This article reviews advances in the diagnosis and management of allergic rhinitis. Recent advances in the diagnosis of allergic rhinitis include testing of local immunoglobulin E (IgE), urinary test to diagnose aspirin hypersensitivity and optical rhinometry to assess degree of nasal congestion. Nasal mucosal IgE levels could be obtained from mucosal brush biopsy and this could aid in the diagnosis of allergic rhinitis. Currently, serum IgE levels are obtained and there is a subgroup of patients who have allergic rhinitis but a normal serum IgE level and skin prick test. The limitation of this test, however, is that the level of IgE found in a normal patient has not been well defined at the moment. Urinary leukotriene E4 (LTE4) could be used to diagnose patients with aspirin hypersensitivity as patients who undergo nasal provocation with lysine aspirin were found to have high levels of LTE4. The sensitivity and specificity of this technique has been described at 81% and 79% and could be a useful technique to identify patients who may have disease that is difficult to control and a candidate for aspirin desensitisation. Optical rhinometry measures nasal patency using optical spectroscopy measuring near-infrared light absorption in the tissue. This method could then be used to assess nasal patency following exposure to different agents hence assisting in distinguishing between allergic and non-allergic rhinitis. As for management of allergic rhinitis, the authors discussed the use of recombinant allergens in immunotherapy, monoclonal antibody treatment and intranasal capsaicin. Using recombinant allergens for immunotherapy allows tailoring of immunotherapy to the patient’s sensitisation profile and avoids any contamination with other allergens that may be present if the allergen is prepared naturally. The authors also discussed the potential role of using monoclonal antibodies such as Omalizumab especially for patients with severe asthma and concurrent difficult to control rhinitic symptoms. Intranasal capsaicin was discussed as a potential treatment for non-allergic rhinitis as well. However, despite promising results being reported, more evidence is needed as the results were from small studies.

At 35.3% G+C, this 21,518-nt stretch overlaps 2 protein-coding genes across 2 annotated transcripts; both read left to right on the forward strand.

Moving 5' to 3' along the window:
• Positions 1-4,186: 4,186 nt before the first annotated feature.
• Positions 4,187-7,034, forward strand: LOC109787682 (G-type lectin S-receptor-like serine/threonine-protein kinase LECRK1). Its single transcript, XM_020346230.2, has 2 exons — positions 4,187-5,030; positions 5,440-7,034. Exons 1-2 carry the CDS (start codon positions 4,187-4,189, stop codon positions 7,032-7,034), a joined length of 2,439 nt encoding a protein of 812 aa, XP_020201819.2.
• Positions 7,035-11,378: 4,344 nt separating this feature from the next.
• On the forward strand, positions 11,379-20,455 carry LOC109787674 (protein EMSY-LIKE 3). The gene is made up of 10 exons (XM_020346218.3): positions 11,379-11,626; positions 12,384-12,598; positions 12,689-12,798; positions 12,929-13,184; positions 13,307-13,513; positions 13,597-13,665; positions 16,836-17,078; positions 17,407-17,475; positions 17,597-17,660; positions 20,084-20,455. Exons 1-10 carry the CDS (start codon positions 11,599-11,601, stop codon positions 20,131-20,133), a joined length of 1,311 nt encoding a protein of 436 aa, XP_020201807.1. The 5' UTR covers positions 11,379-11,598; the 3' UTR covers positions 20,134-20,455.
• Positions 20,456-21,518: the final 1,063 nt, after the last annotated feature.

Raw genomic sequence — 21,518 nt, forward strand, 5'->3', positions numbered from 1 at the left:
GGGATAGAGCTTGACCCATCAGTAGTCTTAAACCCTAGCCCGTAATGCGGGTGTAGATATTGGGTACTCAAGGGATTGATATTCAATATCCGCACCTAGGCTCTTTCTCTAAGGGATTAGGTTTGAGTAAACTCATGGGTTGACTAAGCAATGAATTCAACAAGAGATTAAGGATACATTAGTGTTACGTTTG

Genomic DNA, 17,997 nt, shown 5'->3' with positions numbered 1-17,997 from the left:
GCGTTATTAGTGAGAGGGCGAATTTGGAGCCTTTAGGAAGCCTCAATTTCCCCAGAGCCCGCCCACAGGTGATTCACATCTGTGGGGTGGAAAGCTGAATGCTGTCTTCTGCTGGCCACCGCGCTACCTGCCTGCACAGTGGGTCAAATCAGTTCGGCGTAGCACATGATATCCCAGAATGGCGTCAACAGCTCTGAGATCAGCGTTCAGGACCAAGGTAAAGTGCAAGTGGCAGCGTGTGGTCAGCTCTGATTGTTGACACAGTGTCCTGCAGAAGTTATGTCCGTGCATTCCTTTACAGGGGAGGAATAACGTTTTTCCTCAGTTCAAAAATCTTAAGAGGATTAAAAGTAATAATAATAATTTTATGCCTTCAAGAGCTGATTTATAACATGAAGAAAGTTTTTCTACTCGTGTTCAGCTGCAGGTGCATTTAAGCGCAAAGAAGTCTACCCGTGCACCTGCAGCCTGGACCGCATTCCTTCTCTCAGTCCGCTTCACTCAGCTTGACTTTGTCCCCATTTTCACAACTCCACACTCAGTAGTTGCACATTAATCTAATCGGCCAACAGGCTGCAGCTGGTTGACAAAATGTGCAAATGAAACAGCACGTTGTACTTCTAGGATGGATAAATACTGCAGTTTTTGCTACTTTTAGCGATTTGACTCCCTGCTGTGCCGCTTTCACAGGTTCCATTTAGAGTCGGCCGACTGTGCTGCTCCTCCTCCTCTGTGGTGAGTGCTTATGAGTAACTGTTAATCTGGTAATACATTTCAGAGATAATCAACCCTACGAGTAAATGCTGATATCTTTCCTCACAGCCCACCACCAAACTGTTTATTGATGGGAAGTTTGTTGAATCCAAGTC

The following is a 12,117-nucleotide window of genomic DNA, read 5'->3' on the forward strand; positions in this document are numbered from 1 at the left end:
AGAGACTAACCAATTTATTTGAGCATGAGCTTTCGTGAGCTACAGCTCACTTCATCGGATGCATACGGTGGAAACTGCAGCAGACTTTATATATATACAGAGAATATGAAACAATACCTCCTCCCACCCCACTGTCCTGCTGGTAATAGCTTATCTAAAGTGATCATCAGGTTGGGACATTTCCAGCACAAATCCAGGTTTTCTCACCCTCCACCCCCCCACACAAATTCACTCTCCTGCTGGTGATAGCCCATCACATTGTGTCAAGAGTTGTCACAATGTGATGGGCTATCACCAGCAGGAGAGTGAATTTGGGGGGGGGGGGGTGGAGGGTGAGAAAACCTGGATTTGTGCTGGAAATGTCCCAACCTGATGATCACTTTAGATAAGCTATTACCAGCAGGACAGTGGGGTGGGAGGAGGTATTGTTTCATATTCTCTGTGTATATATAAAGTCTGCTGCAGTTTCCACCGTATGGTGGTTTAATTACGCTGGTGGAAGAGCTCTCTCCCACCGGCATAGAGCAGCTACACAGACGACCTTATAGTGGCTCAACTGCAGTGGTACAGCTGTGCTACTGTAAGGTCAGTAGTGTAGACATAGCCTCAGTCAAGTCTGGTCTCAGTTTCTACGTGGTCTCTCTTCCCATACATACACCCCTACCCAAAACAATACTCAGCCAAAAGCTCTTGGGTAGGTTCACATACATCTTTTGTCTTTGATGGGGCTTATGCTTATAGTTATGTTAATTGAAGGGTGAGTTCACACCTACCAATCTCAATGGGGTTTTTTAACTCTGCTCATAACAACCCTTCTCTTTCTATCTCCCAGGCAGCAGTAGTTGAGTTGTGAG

Future horizons in allergy.
Marino M, Luong A.
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Wai Sum Cho

Queens Medical Centre, Nottingham, UK.

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